A Maltese family living in the capital of Ukraine – where threats of a Russian invasion have been looming – has spoken of the “rapid escalation” of panic and fear around them as friends and neighbours stock up on food and basic needs.

“At school, our sons are being prepared with air-raid drills and I know people who are attending online courses to be prepared in case of bombing and locating the nearest shelter to their homes,” said Juliya Azzopardi Mazur from her home in Kyiv where she relocated with her family last summer.

Ukrainian-born Juliya, her Maltese husband JJ and their two sons, Jaydee and Dominic, had been living in Malta before the family decided to move to Ukraine in July last year.

Juliya with her husband JJ and their children Jaydee and Dominic in Ukraine where they are living.Juliya with her husband JJ and their children Jaydee and Dominic in Ukraine where they are living.

The family settled into their new lives but, a few months ago, things slowly started to change when the international press reported that Russia was massing troops along the Ukrainian border, sparking worldwide uncertainty about a possible invasion.

“Friends and relatives have been messaging and calling us to see how we are. We are fine but we are now starting to feel the panic,” she said, adding that, so far, the Maltese foreign office had not contacted them to tell them to leave the country.

Several countries around the world have asked their citizens to leave Ukraine and these include the United Kingdom, the United States, Japan and Australia.

Malta's foreign affairs ministry followed suit on Monday afternoon, when it advised all Maltese nationals in Ukraine to "take the first available flight back to Malta". 

Locals have also been advised to avoid travelling to the country. 

Juliya explained that the family will be flying out of Ukraine as they happened to have planned a two-week family holiday. They are not sure if they will be able to return home after that.

“We are packing the important documents and taking them with us in case we cannot return home after our holiday,” she said.

Ukrainian people living in Malta have expressed concerned about their loved ones back home with many wishing that they could bring them over for a few weeks until the situation settles but this cannot happen since Ukraine is on the coronavirus Dark Red list of countries.

Travel to Dark Red countries is banned except for exceptional circumstances and only with prior authorisation.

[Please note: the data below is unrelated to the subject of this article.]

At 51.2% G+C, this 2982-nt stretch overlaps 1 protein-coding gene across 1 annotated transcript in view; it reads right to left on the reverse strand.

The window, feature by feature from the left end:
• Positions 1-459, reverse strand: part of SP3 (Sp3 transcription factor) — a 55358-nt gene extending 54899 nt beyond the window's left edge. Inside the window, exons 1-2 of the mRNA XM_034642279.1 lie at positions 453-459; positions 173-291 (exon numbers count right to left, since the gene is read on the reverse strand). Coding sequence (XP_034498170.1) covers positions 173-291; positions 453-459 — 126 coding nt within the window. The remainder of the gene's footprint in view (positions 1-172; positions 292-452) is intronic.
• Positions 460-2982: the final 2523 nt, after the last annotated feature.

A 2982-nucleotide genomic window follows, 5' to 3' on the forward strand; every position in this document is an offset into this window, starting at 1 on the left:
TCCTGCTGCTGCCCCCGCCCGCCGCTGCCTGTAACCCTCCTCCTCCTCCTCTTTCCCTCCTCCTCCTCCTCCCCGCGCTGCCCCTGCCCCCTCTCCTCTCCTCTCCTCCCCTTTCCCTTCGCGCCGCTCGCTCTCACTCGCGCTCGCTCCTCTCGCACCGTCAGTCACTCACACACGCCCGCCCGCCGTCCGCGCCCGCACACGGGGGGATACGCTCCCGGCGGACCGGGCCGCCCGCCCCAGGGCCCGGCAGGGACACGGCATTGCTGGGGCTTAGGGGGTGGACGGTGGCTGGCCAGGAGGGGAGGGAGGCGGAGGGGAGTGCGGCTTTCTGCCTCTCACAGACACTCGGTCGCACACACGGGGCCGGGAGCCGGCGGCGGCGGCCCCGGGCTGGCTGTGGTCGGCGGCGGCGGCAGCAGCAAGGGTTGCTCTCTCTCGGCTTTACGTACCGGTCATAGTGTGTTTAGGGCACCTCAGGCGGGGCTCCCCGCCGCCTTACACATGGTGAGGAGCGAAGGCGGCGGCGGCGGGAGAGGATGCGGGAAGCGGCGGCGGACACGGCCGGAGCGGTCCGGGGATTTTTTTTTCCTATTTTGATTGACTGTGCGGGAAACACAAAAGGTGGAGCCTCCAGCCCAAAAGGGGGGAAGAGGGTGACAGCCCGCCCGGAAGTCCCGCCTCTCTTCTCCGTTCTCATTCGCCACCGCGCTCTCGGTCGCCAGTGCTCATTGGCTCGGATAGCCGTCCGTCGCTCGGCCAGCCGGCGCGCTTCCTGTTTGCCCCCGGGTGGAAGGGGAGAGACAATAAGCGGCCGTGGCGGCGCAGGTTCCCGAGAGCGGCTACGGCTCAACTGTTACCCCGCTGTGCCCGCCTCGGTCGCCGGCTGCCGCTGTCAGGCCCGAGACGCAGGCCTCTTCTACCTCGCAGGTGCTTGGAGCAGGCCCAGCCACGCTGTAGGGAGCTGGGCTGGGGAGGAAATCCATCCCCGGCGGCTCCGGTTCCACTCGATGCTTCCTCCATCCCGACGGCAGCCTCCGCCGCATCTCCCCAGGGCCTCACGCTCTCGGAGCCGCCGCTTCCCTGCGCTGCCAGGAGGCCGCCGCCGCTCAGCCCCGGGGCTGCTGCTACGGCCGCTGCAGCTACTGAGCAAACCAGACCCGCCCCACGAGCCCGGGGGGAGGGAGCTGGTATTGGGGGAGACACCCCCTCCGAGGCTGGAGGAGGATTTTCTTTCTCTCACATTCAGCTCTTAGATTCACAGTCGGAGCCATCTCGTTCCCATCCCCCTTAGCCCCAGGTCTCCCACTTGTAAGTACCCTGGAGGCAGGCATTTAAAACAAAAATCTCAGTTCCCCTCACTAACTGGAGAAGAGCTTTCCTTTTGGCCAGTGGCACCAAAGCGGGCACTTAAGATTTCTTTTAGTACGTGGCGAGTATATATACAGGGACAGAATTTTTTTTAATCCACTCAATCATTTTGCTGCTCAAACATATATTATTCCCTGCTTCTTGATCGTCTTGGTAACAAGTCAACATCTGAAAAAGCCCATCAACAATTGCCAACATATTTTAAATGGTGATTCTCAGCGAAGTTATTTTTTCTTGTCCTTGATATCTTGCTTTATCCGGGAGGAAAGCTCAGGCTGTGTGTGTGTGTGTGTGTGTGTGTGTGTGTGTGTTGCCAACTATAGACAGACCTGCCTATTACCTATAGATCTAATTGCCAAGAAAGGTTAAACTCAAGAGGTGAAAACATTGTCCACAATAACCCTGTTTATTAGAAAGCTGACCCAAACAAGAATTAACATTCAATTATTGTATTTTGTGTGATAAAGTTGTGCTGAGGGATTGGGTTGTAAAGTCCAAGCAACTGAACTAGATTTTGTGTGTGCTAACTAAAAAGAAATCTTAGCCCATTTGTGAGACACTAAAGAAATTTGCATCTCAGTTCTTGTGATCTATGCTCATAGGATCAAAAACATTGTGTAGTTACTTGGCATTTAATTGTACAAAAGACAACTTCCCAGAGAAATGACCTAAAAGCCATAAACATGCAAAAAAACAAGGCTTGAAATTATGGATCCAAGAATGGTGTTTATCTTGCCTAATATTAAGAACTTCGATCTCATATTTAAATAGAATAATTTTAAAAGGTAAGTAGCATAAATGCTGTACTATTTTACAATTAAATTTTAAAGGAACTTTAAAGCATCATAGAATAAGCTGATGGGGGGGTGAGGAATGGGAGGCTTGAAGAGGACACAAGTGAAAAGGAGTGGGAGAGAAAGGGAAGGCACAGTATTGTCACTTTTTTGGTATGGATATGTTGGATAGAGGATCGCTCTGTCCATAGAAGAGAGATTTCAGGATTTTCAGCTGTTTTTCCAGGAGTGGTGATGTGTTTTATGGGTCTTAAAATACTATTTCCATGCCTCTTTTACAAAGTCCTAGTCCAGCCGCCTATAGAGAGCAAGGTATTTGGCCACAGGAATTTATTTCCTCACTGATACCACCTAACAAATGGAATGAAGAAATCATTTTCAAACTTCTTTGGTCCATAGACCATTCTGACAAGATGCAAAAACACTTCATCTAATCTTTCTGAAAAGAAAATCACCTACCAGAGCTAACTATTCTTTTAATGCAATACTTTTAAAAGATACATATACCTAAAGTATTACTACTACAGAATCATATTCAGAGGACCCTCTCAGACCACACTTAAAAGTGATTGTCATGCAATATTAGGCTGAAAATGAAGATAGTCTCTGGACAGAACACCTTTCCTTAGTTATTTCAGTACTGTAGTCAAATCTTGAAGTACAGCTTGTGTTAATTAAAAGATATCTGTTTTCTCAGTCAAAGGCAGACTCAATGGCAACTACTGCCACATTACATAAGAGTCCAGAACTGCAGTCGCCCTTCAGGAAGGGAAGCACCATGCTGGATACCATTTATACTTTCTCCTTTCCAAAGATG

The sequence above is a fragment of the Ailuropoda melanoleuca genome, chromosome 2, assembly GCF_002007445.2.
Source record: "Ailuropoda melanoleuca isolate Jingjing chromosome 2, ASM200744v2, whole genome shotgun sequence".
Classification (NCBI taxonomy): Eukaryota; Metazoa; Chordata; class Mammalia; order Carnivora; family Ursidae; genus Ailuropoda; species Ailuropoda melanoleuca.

A health spokesperson said that anyone wishing to come to Malta from any Dark Red country can apply and each application will be seen to on its own merit and circumstances.

Anna Turanska moved to Malta seven years ago with her Hungarian husband and two children.

She last saw her parents, Vira and Aleksandr, two years ago before the pandemic struck in March 2020. Before that they would visit regularly.

“I am worried for my parents. They live in Kyiv. They are elderly and will not be able to get out of there fast enough if war breaks out,” she said.

“I just wish I could tell them to come over and stay with us in Malta for a few weeks. But I can’t because Ukraine is on the Dark Red list even though they are both vaccinated and boosted,” Anna said as she called on the authorities to take action.

“It’s quite horrible to read the news. We know as little as everyone else.

“There is a lot of uncertainty and even back in Ukraine there are those who are ignoring the threat and living life as normal and those who are worried and planning to leave,” she said.

What is happening in Ukraine and why?

Over the past two months the world has been on standby as more than 100,000 Russian troops have amassed along the Ukrainian border.

Moscow has repeatedly denied plans to invade Ukraine but the threat is being taken seriously by the rest of the world because Russia annexed Crimea – then part of Ukraine – in 2014. 

The land grab was the largest in Europe since World War II and led to US and EU sanctions against Moscow.

Soon after the annexation of Crimea, Moscow began supporting pro-Russian separatists in Ukraine’s south-eastern provinces of Donetsk and Luhansk, a conflict which drags on until today and which has claimed the lives of almost 14,000 people.

Today’s escalation revolves around Russia insisting that Ukraine should not be allowed to join NATO, together with other security demands such as limiting NATO activity in Eastern Europe.

Despite several negotiations no agreements have been reached.

President Vladimir Putin has never been comfortable with Ukraine moving out of the Russian orbit and has repeatedly claimed that Russians and Ukrainians are “one people”.

Ukraine went through two revolutions, in 2005 and 2014, both times rejecting Russia’s dominance and moving towards closer ties with the European Union and NATO.

Both the United States and the European Union have stated that any Russian invasion of Ukraine would lead to “severe consequences” for Moscow, including new economic sanctions.

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